Mark Archer Exclusive Interview

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MARK ARCHER

Mark Archer is an artist DJ/Producer and author from the UK who has cemented his position as an iconic pioneer in the era of Rave and dance music with 2 of the most influential bands at the time in the late 80s early 90s with Nexus 21 and Altern 8.

I’ve interviewed Mark in the past and bumped into him in Manchester’s legendary record store Eastern Bloc Records with Tony Considine, but, this interview was great craic live, and Mark reckoned it was the best one he’d had in years! So here it is!

Mike Mannix: Hey Mark, great to talk with you again. Tell me, as a child and teenager, what were your inspirations and your background that led you to become part of Nexus 21 and Altern-8?

Mark Archer: Nice one Mike, I guess it came from 80’s funk and electro and breakdancing. I was collecting all these soul/funk and electro records and DJs were playing this brand-new stuff that was totally different to anything else and then new house records. All these genres and electro changed and transitioned forward, by the late 80’s house was changing and you were going to clubs where they were playing chart music and then a bit of the kind of stuff that you liked, the funk and electro and stuff started creeping in. All of a sudden 88’ came along and you didn’t have to wear a shirt and tie, there was a club that opened on a Tuesday night and you never heard of clubs opening on a weeknight and it played pure acid house all night.

There were strobes and smoke and the club was completely black with drapes and stuff and it was just a million miles away from what I have been used to. There was that early kind of stuff I had been listening to from Detroit, like Kevin Saunderson and Juan Atkins, and Chicago stuff that really kind of hit me. I wanted to make this kind of stuff and then when I bumped into one of the guys who used to break dance who had a set of decks he was like “come around and we will have a mess about”. I just got myself a little sampling keyboard, it wasn’t to do with mixing or anything. I had no idea how to set up a studio or anything like that, I just bought this little sampling keyboard to mess about at home. There was no intention of making any tracks or anything.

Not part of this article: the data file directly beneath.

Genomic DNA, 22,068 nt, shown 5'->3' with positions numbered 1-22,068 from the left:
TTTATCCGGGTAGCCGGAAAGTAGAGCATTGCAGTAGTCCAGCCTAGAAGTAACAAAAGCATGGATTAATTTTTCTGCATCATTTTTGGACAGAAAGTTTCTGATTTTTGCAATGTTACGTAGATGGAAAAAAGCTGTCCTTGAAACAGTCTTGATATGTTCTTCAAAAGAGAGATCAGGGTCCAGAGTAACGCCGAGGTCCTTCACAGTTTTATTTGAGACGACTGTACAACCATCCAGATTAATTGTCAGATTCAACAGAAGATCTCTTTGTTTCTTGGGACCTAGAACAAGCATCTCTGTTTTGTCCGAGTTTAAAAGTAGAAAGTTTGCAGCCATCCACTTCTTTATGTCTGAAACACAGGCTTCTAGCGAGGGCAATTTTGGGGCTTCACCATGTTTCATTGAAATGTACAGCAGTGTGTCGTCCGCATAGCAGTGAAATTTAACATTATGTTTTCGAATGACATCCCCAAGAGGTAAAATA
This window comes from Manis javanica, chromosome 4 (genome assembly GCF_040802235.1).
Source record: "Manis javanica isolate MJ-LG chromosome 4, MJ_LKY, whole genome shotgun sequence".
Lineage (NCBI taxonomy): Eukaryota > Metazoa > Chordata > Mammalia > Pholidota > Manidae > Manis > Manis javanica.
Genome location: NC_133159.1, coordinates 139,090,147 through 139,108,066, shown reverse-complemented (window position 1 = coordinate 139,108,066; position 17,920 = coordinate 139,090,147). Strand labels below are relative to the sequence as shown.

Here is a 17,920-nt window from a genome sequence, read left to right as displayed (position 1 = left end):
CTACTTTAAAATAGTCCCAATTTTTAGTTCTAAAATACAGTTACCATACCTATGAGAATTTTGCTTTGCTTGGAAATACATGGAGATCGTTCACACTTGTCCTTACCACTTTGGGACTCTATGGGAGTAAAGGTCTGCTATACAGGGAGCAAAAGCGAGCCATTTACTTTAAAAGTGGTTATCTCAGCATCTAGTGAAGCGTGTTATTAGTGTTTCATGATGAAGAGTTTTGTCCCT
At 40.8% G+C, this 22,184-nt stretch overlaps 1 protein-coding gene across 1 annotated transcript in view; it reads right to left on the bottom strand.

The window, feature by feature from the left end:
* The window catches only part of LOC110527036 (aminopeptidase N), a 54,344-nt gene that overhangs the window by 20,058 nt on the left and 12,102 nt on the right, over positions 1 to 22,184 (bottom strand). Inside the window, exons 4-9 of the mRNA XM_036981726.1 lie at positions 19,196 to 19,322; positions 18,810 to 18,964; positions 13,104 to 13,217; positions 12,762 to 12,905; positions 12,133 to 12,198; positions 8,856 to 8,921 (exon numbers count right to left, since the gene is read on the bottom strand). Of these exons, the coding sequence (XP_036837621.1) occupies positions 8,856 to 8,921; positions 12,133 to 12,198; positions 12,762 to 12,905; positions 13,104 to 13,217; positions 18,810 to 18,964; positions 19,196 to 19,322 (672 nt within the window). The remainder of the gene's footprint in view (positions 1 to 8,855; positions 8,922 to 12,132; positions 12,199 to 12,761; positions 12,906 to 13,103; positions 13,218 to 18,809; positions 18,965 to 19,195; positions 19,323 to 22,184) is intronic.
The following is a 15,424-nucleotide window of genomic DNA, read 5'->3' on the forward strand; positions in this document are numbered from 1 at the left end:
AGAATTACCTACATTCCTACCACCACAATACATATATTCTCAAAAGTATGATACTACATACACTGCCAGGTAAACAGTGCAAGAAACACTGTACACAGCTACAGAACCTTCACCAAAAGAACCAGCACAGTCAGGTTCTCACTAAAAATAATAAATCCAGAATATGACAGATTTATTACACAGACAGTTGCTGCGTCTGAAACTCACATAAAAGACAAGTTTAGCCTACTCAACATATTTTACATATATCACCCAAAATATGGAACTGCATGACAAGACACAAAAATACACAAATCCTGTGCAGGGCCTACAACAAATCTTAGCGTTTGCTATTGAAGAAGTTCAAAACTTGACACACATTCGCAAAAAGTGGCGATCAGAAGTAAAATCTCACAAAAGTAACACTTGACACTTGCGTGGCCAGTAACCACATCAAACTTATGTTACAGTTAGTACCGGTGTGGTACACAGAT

So, we went around to his place and he was doing drum tracks on the decks and I was playing a bassline and we did a very rough demo. At the same time a studio opened up in Stafford and they put an ad in the newspaper asking if anybody wanted to come down if they were in a band or had a demo. So, we went up there with this tape and the guy in the studio was setting up his own label called ‘BlueChip’. Straight away he said he’d sign us on the spot. It was purely mad luck, just being in the right place at the right time. I had been sacked from my job and it was just by chance meeting Dean again and boom it all happened like that. I mean I was starting to make tunes in’ 88’ the first success we had really was in ‘91 so we had been doing it for a few years before we got anywhere, getting into making tunes was a just pure accident.

MM: Some of your earlier stuff is so well put together that it still sounds great today. The changes and the intros and the midsections and all that. So you went from playing on that little keyboard and playing over decks to making fairly complex music, how did that happen so quickly?

MA: I think it was to do with me and Dean just being so into the music. A lot of people would just hear a piece of music and be like “oh, I like that song” but we would find people who would buy electro tapes and reproduce it who were just a bit extra on learning stuff. You’re constantly listening to music and when it breaks down and when it builds up. So, although we started not knowing how to make music we kind of knew already the format and how to build it up and put things together. We had no experience whatsoever, there was no going to college and doing a course in music, we had never touched the software before.

When we were in the studio we had to sit and watch the engineer with a notepad and I would say to him “forget the technical stuff, if I wanted to sample something off this record what buttons would I need to press?” He would be like “you press this, press this, press this” and I would literally write down all the arrows of all the buttons I need to press on a notepad. So, that’s how we learned just sitting there and listening to the music really carefully.